A simple toast rack bought by a couple over 80 years ago could be worth thousands after being revealed as a lost relic of Britain’s Victorian Bohemian elite.
The modest-looking tableware item was purchased cheaply by a pair of newlyweds as they furnished their first home back in 1936. But the rack is now set to spark a bidding war after it turned out to be one of the most expensive and sought-after in the world.
It was identified as being a 19th-century design classic by Victorian designer Christopher Dresser, first created for Huskin and Heath silversmiths in 1878.
The silver plated, steel toast rack — which had been gathering dust for decades — will now go under the hammer at Hanson's Auctioneers in Etwall, Derbys., on June 19.
“It was first designed for Hukin and Heath silversmiths, of Birmingham, in 1878," explains Decorative Arts specialist John Keightley, of Hansons Auctioneers. “[Designer] Christopher Dresser was a pioneer of industrial design based on form and function rather than decoration."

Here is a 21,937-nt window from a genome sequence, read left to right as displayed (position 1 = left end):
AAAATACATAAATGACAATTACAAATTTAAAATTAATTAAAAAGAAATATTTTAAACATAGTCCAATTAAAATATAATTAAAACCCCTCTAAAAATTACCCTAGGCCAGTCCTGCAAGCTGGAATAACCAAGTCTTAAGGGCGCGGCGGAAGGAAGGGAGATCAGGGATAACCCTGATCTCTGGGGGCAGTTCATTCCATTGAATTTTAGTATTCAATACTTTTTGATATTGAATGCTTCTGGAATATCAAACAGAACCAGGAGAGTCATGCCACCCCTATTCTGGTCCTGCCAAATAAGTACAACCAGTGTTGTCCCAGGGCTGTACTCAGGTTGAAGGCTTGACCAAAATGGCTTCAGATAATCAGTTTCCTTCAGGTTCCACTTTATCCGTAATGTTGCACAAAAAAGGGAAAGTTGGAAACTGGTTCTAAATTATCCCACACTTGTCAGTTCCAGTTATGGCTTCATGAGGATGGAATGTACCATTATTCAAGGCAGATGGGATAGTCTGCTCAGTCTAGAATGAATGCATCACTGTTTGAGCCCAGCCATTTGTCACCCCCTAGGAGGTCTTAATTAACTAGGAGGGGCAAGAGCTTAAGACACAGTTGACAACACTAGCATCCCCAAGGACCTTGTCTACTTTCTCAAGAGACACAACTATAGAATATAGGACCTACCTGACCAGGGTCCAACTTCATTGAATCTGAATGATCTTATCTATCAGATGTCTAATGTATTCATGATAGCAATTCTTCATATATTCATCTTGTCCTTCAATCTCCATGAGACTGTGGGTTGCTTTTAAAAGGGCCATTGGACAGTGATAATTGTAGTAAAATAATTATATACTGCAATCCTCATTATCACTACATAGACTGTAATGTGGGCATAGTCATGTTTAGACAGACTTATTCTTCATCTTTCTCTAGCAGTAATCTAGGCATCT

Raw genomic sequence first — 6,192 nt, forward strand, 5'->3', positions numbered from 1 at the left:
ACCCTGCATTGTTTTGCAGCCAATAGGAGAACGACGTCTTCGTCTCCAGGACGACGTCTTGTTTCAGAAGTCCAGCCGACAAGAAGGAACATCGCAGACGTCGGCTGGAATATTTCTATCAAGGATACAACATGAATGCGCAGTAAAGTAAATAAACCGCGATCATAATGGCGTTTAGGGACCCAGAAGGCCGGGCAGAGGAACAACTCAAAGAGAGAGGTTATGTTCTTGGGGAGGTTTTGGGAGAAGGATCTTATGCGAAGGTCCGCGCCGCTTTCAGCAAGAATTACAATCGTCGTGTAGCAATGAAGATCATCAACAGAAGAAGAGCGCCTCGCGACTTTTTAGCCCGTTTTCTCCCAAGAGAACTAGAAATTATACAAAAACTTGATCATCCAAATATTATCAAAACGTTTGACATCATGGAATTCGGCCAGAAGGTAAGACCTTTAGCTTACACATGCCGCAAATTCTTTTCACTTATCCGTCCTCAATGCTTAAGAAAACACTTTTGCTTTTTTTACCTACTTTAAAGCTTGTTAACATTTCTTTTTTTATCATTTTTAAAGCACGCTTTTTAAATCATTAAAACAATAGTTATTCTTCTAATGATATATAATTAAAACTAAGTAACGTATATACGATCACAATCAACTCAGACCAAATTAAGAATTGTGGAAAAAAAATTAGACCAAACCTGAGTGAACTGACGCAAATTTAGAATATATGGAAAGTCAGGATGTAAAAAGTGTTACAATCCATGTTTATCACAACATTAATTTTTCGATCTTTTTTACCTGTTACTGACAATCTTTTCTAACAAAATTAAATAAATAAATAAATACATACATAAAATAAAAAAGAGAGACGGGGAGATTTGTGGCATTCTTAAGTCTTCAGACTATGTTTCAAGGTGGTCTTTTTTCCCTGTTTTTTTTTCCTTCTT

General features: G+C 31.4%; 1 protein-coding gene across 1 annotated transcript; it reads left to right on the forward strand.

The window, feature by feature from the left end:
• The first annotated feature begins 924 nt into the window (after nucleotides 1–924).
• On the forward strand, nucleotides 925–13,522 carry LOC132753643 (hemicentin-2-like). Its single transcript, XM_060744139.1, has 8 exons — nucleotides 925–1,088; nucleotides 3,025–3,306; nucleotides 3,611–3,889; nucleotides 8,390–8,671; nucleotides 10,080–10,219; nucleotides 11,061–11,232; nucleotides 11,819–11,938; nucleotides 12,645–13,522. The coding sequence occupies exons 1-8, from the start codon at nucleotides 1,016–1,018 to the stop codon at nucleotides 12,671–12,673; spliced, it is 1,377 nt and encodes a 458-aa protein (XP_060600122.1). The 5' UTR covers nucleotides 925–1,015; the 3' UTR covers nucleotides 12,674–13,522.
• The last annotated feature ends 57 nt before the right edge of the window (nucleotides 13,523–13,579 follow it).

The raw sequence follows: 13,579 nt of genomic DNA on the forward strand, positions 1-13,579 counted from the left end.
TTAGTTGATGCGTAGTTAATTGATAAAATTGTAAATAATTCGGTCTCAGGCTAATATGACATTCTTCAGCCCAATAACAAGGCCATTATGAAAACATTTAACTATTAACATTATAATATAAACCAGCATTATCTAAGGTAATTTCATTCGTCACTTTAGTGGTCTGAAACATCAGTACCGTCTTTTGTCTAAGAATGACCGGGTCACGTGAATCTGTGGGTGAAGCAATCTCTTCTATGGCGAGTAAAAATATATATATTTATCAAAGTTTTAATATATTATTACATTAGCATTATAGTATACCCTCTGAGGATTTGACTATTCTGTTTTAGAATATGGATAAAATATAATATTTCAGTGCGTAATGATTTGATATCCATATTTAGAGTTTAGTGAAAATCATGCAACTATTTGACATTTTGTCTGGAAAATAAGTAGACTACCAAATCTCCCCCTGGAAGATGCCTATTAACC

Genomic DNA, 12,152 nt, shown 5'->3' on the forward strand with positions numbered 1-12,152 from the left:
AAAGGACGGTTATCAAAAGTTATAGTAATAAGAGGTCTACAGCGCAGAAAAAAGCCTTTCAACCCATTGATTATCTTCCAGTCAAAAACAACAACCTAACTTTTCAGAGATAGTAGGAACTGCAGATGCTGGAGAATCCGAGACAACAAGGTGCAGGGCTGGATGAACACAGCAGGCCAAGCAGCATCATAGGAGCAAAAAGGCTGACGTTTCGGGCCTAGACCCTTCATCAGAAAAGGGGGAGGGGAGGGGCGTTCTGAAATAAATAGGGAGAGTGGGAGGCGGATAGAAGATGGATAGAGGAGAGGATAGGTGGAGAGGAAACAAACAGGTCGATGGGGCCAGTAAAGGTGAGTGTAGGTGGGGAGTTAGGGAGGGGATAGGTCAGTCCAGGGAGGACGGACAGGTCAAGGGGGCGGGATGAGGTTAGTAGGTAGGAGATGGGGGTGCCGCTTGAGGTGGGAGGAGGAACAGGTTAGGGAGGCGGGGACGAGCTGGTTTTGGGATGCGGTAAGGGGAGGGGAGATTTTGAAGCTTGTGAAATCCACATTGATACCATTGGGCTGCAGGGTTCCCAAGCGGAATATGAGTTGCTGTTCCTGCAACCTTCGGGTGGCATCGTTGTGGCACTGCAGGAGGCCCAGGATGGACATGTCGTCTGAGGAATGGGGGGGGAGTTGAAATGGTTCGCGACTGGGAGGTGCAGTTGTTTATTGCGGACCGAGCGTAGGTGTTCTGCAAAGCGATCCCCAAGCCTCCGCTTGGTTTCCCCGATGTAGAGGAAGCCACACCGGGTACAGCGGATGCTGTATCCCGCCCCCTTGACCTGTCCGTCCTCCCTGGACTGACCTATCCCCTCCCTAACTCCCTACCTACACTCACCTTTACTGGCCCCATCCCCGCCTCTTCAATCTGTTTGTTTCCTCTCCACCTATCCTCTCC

Keightley addad that he'd seen Dresser's work before, and "Recognised the toast rack design."
“That’s because one just like it has sold at Christie’s for 11,250 pounds," or $16,000, he said. "Others have sold for 4,000 pounds," or around $5,700.
"I was delighted as it is an original 1878 design and is embossed on the back with the words 'Designed by Dr C Dresser,' which adds to its value.
“I have put a modest estimate of 200 to 400 pounds [$285 to $570] on it as there is some slight damage, but it could fetch far more thanks to its rarity and pedigree."
“Christopher Dresser was born in Glasgow in 1834 and died in 1904 and yet, more than a century after his death, his work is still inspirational thanks to the simplicity and cleanliness of his designs.
“The toast rack appears as modern today as it has ever been, with Alessi producing the same design today — angular, clean and simple."
The seller, from Coalville, Leics., who did not wish to be named, shed some light on how the item came into his/her possession.
“The toast rack was bought by my wife’s parents when they got married in 1936. They chose it because they liked it – and they used it. I would guess that they didn’t pay much for it. They needed it for their first home."
“They had no idea it was anything special and, when we acquired it, we didn’t at first," added the seller. "We used it a few times but it’s a bit wobbly and the toast fell out, so we put it away in a box.
“Later, we heard the name Christopher Dresser crop up on antiques programmes on TV and realised it could be something special."